Chapter Twenty-Three: The Book of Balaaton

     “The Book of Balaaton” was the name of the exquisitely rotted tome, and it seemed more fit to turn to dust than sooner be read. I carefully turned its pages lest it fall to fine, powdery silt in my very hands.
     The name of the author was Clemence d’Argent, and the book was written in a painfully detailed and flowering script.
     “Book One,” it began, “The Secrets of Bhaalzim: The Things You Should Not Know are Often More Real Than Reality . . .” I skimmed its pages hence . . .

I have heard from some that the highly insidious queen Ravena, one of the accursed line of the malefactors of Malaak, has left for the far-away land in the desert made of ice and snow.  Good riddance.  We hope to God the others follow suit.

. . . We have been plagued for years by the curses of the Malaak.  ‘Tis true not all of them are evil, but for the most part, Ravena and her brother Shaltax, with whom it is said she bore an illicit child, fled to many years ago before hand to the southernmost ends of the old continent, leaving behind the accursed child.  Her name, Lynoria . . .”

Lynoria . . . so here was one of the keys of knowledge I had been seeking!  I read on . . .

From Book Two:  A Royal Prince of Darkness, or, The Midnight Hour’s Own Master . . .

I have heard henceforth from my cousin Myrise, who is set on following these monsters and destroying them, that the accursed two (Ravena and Shaltax), have traveled from their forlorn and barren, snowy desert, and have returned to our land.  There, by a much fabled lake, the incestuous lovers, I was told, were wed . . .”

From here on, Myrise’s narrative began . . .

I saw this myself . . . a Prince, more awful than darkness and devilish than any demon, sprang out of this infernal body of water, and and seemingly summoned, wed the two sinners in unholy union.

They called this great demonic prince Balaaton, and he wore on his head a lofty bejeweled crown, with a crest of a jade dragon, with red eyes . . . and in his hand he held a scepter, dotted with red-blood rubies.  A most scoundrel-like sage with great green orbs for eyes – jadeite – and chiseled features of some dark god.  But, the worst was yet to come . . .

The mistress of this dark prince then came forth.  She looked bled white, and her eyes had a most peculiar crimson glow.  On her head she wore no crown, but her long black hair was like a deathly veil that everywhere dragged death with it, leaving all living things to die in its wake.

The miscreants of Malaak referred to her as Inanna, and blessed be, she did look every bit the whore demoness of an eastern race once spoken of by humans, if she ever did.

Laughing, she emerged from the mists, enveloped only in silk tatters of gold, her bared body voluptuous in a horrid way, dangerous . . . breasts that seemed be specked by serpents, and coiled there, she smiled, a true creature of depravity.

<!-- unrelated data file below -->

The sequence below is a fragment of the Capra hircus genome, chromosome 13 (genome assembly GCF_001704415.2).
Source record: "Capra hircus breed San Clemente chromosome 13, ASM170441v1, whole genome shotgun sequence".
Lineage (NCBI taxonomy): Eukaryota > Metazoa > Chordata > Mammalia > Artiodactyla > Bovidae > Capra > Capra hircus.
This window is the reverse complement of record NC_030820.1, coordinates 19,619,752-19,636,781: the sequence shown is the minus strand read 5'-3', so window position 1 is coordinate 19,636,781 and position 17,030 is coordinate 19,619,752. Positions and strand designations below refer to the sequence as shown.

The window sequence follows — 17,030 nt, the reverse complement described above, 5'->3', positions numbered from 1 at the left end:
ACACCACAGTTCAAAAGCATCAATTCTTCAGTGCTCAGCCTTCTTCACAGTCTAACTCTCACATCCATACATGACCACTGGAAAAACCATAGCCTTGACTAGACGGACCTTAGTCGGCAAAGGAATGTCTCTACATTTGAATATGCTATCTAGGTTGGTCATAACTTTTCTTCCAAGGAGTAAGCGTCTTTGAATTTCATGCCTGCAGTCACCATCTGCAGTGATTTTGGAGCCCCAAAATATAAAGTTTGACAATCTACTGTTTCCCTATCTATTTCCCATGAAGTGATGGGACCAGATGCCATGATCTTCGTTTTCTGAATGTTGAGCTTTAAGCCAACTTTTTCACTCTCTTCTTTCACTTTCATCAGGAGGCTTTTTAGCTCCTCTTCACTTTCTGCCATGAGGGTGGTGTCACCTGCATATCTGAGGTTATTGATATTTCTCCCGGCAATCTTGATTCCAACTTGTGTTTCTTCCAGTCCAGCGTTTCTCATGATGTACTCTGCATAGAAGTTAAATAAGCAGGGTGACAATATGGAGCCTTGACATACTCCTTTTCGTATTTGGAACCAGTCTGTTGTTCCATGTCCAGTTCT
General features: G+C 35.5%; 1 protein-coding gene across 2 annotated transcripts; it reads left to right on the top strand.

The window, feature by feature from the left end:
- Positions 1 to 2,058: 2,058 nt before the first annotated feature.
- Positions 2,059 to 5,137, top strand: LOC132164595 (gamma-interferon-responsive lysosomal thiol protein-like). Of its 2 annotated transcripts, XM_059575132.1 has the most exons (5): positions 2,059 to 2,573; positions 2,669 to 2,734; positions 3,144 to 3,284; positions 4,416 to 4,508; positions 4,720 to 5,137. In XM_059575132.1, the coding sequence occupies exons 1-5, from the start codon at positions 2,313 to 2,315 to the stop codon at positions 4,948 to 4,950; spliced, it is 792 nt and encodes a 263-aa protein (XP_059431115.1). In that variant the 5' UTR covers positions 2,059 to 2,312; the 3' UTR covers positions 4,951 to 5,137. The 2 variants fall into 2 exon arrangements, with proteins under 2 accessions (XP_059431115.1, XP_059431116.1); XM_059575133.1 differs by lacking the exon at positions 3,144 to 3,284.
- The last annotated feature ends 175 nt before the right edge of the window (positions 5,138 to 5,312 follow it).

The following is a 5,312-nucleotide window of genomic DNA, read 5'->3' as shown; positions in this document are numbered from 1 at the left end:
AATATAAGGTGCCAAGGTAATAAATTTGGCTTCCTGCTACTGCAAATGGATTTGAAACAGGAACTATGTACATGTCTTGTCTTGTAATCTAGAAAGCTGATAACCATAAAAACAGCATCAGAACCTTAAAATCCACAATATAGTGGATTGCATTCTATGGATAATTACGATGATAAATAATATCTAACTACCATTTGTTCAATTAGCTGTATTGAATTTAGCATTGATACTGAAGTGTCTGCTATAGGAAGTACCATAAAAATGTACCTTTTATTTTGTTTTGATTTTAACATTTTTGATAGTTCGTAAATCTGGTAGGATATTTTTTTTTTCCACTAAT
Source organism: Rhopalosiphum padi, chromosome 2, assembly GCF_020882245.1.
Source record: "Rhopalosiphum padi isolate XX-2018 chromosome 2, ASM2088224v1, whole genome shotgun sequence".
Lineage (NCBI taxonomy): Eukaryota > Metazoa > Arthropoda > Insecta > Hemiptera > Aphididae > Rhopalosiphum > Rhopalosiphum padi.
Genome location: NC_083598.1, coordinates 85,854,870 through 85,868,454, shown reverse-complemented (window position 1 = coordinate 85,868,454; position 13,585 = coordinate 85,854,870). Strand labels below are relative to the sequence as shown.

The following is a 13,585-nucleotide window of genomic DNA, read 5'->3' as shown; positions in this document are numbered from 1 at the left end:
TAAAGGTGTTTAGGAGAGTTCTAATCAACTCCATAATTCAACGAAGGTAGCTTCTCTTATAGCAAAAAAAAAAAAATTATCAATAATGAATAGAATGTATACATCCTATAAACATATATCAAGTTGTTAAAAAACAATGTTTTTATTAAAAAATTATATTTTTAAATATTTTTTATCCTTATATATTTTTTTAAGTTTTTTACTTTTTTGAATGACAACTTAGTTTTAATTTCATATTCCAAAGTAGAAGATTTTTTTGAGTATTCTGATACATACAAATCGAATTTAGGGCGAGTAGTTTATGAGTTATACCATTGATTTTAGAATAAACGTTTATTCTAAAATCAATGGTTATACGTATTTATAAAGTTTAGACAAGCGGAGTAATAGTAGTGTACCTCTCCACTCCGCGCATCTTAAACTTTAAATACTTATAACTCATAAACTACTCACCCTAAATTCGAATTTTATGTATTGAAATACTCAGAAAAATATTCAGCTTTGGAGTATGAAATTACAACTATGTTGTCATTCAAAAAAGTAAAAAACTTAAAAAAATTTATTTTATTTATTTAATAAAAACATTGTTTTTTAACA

And as she did, lightning flashes and I swear then she saw me.  I fled, fearing not only for my life, but my soul.

As it started to rain I looked back and saw her face, with a slight smile that lured me, Inanna almost stole my soul.  And the mysterious prince only looked on, coldly . . .

I swear that what I write is completely true.  Inanna lives.  The demon consort too.  Which is more powerful is hard to say, but I did seem to detect that both were actually, well, one and the same . . . like entities . . .”

     The rest of the book was an account of the author’s search to destroy the pestilent members of Malaak, without much success.  He wrote in the last chapter, “sorrily I could not defeat them. I only pray now that they are never to return.  As for the wicked brood they left behind, we shall observe what becomes of that . . .”

     And in an Epilogue to his stories, a few pages were updated with a tale of Lynoria.

     He wrote . . .

This girl-woman possesses my dreams.  She lingers in my nightmares.  She comes to me more frequent now, and sometimes is accompanied by the spirit of Innana, whom Myrise warned of.  What this demoness has to do with her now is a mystery.  I can only infer that Inanna is a Queen of the Undead, and had a stranglehold on the family . . . and her consort, the green-eyed, tall, fearsome devil, is bound to her somehow by these numbers:  twelve and twenty-two, for the night I saw Inanna and Lynoria, the old clock struck – and read 12:22, and ever since I have not been able to look at a clock or any grouping of numbers without the numbers continually appearing . . .”

     I thought about this, but could not fathom a meaning either . . . perhaps the old man had grown deranged by the end of his book?  The rest of his tale became more incoherent, as if he had lost his mind from the shock of these encounters.  So I shut the book and slept that night for hours, uninterrupted.  Dreams and nightmares of Lynoria no longer bothered me, but I did fear still, the fact that Inanna and Balaaton were most likely, as — put it, more real than real.
     The rain increased all night, and sleeping on a chaise downstairs, I smiled at Raven, who woke once, laying across the room from me; and Leon, who passed out on the rug.
     I closed my eyes and continued to sleep, a dreamless sleep.

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